Fast-casual eateries tap catering for revenue growth

For fast casuals, catering can leverage costs and build additional business

Catering is an effective way to add incremental revenue to a restaurant, particularly if it can be non-disruptive to the main operations of of the business and can be managed to leverage labor that may be underutilized at certain times of the day. Catering can also, in some cases, leverage the real estate of a restaurant, although many restaurants and restaurant chains opt to prepare catering orders at a separate facility to build certain scales of efficiencies. Independent eateries and chain restaurants are increasingly promoting catering, and this is amplified during the busy holiday season around Thanksgiving and New Year’s Day.

Washington, D.C.-based Taylor Gourmet—a chain of gourmet sandwich shops operating in D.C., Maryland and Virginia, and expanding soon to Chicago’s Loop—promotes catering offerings for lunch and dinner. Prices range from about $5 to $10 per serving, with additional sides priced at about $2 to $5 per serving. Notable on the Taylor Gourmet menu is a variety of traditional and healthier offerings, including “fancy fruit,” yogurt parfaits and fresh salads, many topped with grains and seeds, which may draw more fans as today’s consumer preferences, tastes and diets can be divergent and can lean toward functional and healthy eating.

The marketing of catering options

After having recently expanded to Westfield Montgomery Mall, the growing fast-casual Gusto Farm to Street restaurant chain is also marketing its catering options to customers. Gusto, which is known for its creative, locally-sourced menu and trendy flavors, offers a variety of salads, assembled lunch trays and boxed lunches in the $12 to $15 per serving range, with pizza options running about half as much. Pizzas include the Quattro Mia, with four types of cheeses, including Gouda, and Devil’s Wing, made with grilled chicken and “spicy diavolo sauce” and topped with fresh avocados. Through its newsletter, the chain has been increasing its marketing of catering options to its regular cadre of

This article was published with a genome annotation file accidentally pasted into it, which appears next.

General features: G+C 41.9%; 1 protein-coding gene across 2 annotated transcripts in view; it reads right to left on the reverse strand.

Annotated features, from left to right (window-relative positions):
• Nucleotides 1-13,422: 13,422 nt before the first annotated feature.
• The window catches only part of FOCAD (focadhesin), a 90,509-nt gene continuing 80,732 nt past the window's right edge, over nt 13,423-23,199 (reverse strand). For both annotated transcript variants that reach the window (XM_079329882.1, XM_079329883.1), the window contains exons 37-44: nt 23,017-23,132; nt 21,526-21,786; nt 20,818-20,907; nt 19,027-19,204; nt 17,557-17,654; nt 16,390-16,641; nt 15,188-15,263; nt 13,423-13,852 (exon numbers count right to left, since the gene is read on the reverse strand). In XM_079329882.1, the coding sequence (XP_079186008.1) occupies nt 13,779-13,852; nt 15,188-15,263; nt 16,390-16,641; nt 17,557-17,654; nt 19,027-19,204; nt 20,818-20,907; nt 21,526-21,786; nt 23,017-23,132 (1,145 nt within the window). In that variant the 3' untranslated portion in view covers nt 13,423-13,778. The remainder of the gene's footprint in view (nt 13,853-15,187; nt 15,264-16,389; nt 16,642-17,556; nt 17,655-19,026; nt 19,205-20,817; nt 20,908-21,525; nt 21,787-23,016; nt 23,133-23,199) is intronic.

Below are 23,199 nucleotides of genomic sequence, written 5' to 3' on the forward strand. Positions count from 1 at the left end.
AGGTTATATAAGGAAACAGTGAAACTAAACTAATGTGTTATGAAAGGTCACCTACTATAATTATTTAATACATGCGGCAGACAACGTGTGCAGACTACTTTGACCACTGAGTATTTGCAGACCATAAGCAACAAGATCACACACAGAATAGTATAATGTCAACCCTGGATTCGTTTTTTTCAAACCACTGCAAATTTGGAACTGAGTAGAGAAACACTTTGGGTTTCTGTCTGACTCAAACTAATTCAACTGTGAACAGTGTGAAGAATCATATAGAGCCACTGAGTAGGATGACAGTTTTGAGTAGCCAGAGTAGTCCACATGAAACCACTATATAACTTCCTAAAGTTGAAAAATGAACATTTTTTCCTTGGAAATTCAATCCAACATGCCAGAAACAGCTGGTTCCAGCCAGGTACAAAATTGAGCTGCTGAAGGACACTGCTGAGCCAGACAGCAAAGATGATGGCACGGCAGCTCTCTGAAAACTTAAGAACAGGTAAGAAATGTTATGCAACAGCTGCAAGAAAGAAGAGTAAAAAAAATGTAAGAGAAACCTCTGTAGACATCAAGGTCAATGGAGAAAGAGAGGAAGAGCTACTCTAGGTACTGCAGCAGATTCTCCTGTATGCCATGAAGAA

Retention is a big part of marketing. Repeat business can lead to sizable revenue streams over the course of the year and also engender word-ofmouth promotion to other business customers. Most quick-serve catering options, including those at Taylor Gourmet and Gusto, tend to be drop off and are defined by their successful execution, including on-time delivery, order accuracy and good customer service.

Another fast-casual eatery in D.C., Moxie’s, serves all dayparts with breakfast and sandwich & taco options, and is well known for its decadent, hot-pressed ice cream sandwiches. Its motto is about taking risks on the menus and offering bold flavors. Moxie’s catering menu includes bagel bites and morning sandwiches, like sausage, turkey sausage, bacon, veggie, or ham & egg, for breakfast. Wrap trays can turn up the heat with Buffalo Chicken and Spicy Chicken wraps among the lunch offerings. One of the ways Moxie’s has been able to build its catering business is through the ezCater web platform. The website is a lead generation and referral tool for restaurants in several markets.

With a text, web link or fax notification, ezCater can alert customers to what is being offered and the company has access to numerous business clients. The owner of Moxie’s, Marcus Barnett, says his catering orders were only a couple per day, initially, but have now increased significantly. As a five-year ezCater customer, orders can now easily reach about 10-12 per day.